A microsatellite-based, gene-rich linkage map reveals genome structure, function and evolution in Gossypium

Wangzhen Guo, Caiping Cai, Changbiao Wang, Zhiguo Han, Xianliang Song, Kai Wang, Xiaowei Niu, Cheng Wang, Keyu Lu, Ben Shi, Tianzhen Zhang
Genetics 2007, 176 (1): 527-41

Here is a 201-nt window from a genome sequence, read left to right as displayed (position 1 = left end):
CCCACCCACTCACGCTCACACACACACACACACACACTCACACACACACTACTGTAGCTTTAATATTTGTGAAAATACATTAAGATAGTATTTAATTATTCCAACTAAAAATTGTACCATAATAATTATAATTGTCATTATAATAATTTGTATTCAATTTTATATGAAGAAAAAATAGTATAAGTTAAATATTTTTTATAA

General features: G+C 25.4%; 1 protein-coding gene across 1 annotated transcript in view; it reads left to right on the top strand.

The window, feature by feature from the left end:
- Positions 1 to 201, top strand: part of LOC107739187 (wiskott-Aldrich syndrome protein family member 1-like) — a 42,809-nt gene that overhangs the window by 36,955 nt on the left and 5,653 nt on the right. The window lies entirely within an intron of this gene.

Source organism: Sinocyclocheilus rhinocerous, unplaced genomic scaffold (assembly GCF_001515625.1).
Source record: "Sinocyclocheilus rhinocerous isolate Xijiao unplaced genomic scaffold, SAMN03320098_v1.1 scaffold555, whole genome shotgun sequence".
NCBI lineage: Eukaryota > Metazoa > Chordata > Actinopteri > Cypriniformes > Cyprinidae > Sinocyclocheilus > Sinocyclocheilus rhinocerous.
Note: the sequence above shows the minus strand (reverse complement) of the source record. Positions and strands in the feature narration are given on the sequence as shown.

The mapping of functional genes plays an important role in studies of genome structure, function, and evolution, as well as allowing gene cloning and marker-assisted selection to improve agriculturally important traits. Simple sequence repeats (SSRs) developed from expressed sequence tags (ESTs), EST-SSR (eSSR), can be employed as putative functional marker loci to easily tag corresponding functional genes. In this paper, 2218 eSSRs, 1554 from G. raimondii-derived and 754 from G. hirsutum-derived ESTs, were developed and used to screen polymorphisms to enhance our backbone genetic map in allotetraploid cotton. Of the 1554 G. raimondii-derived eSSRs, 744 eSSRs were able to successfully amplify polymorphisms between our two mapping parents, TM-1 and Hai7124, presenting a polymorphic rate of 47.9%. However, only a 23.9% (159/754) polymorphic rate was produced from G. hirsutum-derived eSSRs. No relationship was observed between the level of polymorphism, motif type, and tissue origin, but the polymorphism appeared to be correlated with repeat type. After integrating these new eSSRs, our enhanced genetic map consists of 1790 loci in 26 linkage groups and covers 3425.8 cM with an average intermarker distance of 1.91 cM. This microsatellite-based, gene-rich linkage map contains 71.96% functional marker loci, of which 87.11% are eSSR loci. There were 132 duplicated loci bridging 13 homeologous At/Dt chromosome pairs. Two reciprocal translocations after polyploidization between A2 and A3, and between A4 and A5, chromosomes were further confirmed. A functional analysis of 975 ESTs producing 1122 eSSR loci tagged in the map revealed that 60% had clear BLASTX hits (<1e(-10)) to the Uniprot database and that 475 were associated mainly with genes belonging to the three major gene ontology categories of biological process, cellular component, and molecular function; many of the ESTs were associated with two or more category functions. The results presented here will provide new insights for future investigations of functional and evolutionary genomics, especially those associated with cotton fiber improvement.

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